Real estate funds

The fund-starved real estate sector is finding it easy to tap the funds lying with high networth individuals through real estate funds. “Lot of money is going into real estate funds as returns are moving lower on other fixed income instruments,” says Shanker. Motilal Oswal has already launched the third series of real estate funds for which they have collected ₹900 crore. Reliance Capital and ICICI Venture are other companies that have launched a similar instrument. These are categorised as alternate investment funds; so, the minimum investment is ₹1 crore. But the money can flow in a staggered manner over 18-24 months.

These funds invest in projects of builders on whom due diligence has been done. Collaterals can be inventory or cash-flow from the project and sometimes personal guarantees.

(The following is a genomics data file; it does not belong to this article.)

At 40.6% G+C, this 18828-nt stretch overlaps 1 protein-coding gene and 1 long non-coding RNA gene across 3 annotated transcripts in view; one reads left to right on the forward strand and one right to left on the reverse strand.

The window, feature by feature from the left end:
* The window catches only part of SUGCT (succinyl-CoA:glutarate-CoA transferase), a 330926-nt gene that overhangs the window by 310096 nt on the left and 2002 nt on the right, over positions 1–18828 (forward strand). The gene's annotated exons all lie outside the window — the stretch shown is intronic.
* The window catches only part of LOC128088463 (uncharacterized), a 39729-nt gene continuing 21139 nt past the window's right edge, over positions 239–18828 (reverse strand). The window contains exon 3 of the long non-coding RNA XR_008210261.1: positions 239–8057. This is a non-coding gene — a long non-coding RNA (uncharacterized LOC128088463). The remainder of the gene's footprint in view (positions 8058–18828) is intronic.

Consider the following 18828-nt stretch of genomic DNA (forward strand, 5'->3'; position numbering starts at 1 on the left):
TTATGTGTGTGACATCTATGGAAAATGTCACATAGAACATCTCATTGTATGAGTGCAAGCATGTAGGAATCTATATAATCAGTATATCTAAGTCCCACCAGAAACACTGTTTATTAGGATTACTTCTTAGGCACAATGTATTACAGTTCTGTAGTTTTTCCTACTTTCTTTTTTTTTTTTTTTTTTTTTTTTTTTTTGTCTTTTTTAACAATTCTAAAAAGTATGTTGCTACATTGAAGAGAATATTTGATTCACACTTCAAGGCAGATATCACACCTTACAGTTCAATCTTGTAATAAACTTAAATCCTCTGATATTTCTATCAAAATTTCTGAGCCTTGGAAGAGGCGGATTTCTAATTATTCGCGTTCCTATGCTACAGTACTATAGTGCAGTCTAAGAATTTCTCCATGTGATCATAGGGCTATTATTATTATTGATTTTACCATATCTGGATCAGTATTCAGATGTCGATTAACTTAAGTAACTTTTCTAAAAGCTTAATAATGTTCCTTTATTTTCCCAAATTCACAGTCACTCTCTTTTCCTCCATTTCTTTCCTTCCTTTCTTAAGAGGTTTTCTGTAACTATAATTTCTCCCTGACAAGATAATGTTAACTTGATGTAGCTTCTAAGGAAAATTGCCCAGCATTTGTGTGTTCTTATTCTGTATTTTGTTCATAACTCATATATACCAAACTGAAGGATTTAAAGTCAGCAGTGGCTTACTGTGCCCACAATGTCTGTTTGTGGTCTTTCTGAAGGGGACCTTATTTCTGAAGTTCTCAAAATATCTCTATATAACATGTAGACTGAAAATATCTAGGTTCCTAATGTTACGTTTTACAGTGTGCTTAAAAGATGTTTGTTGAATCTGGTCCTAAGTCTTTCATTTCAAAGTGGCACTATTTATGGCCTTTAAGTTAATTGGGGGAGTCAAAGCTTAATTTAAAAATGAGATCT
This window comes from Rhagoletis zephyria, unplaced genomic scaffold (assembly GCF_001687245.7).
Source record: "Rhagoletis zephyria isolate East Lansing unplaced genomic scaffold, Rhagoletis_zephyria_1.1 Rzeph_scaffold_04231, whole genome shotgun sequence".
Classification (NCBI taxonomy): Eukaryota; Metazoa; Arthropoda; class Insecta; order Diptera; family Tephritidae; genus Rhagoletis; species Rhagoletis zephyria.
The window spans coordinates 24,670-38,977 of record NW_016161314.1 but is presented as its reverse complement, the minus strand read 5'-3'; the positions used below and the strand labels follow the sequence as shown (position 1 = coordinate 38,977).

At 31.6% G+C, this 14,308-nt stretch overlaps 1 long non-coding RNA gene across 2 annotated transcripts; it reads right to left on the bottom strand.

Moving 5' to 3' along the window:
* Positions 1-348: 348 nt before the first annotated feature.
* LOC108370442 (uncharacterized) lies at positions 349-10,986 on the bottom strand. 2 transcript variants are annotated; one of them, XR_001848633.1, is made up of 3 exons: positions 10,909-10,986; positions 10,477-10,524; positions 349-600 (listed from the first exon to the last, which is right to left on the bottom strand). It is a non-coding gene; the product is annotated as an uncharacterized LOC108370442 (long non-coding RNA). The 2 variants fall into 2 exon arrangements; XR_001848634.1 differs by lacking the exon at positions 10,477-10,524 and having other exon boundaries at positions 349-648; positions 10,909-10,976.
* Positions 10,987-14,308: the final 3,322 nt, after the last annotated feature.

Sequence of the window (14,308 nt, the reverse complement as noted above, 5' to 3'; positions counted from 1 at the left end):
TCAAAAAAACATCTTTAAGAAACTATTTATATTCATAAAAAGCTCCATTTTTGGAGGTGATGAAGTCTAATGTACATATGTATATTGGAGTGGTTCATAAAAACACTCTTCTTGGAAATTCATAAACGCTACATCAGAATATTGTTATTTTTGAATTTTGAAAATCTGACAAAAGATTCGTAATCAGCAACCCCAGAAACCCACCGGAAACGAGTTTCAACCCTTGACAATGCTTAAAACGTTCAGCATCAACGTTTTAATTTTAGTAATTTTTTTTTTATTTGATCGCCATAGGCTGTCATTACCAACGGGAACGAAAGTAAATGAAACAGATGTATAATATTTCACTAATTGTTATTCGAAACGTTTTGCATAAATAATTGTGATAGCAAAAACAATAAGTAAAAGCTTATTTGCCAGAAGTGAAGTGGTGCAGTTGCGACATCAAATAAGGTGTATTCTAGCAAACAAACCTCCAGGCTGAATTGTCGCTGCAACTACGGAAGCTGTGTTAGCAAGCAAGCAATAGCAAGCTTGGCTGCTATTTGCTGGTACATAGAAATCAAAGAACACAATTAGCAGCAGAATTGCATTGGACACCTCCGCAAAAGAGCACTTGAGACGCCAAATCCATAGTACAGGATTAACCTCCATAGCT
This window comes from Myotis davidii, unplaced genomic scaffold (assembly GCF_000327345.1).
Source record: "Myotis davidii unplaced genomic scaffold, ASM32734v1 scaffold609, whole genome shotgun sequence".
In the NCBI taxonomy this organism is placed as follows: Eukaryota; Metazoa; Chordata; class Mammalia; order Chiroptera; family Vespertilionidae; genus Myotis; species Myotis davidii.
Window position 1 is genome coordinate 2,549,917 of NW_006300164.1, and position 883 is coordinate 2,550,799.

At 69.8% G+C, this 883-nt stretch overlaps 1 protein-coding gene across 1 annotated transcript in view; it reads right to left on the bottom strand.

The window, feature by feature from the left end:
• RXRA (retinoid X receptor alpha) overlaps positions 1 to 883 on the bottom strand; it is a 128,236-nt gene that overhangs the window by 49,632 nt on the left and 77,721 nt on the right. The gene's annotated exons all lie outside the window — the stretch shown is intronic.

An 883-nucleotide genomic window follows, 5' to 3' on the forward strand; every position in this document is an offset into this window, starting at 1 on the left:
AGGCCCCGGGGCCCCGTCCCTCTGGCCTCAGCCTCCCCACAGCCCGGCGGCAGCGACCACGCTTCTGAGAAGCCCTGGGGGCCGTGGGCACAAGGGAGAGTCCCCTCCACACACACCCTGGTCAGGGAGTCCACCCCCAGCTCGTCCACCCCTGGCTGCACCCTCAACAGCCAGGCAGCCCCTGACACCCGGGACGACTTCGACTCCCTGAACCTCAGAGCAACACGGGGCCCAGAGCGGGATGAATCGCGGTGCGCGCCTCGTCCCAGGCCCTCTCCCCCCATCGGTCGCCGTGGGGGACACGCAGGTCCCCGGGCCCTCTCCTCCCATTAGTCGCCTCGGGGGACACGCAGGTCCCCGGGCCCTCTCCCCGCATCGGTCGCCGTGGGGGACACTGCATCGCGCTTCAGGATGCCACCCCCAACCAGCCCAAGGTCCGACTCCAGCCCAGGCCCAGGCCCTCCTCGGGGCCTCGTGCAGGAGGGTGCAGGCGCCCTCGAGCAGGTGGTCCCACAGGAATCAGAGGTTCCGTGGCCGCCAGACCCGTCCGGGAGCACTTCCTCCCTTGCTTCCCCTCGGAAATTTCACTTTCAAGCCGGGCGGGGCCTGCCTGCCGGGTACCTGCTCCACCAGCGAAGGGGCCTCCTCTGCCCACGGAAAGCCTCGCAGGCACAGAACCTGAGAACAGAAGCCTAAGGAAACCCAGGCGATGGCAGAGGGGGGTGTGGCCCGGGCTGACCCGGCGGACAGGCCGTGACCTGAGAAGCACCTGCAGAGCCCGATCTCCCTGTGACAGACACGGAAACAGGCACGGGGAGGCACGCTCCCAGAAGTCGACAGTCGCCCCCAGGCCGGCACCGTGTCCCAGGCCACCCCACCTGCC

There are mainly three types of funding models in real estate funds. The first model is like equity where receipt of money is back-ended. Here, the investor participates with the developer in the project and the return expectation is much higher; around 25 per cent. Then there is mezzanine capital fund where the developer gets money for the project. Interest payment starts after a moratorium period that could be around 12 months or so; and ranges between 13 and 14 per cent. When the loan matures, the builder makes a one-time bonus payment; so, the return works out to 22-25 per cent. Then there is the traditional debt, which is typically for construction. The coupon here varies between 18 and 20 per cent.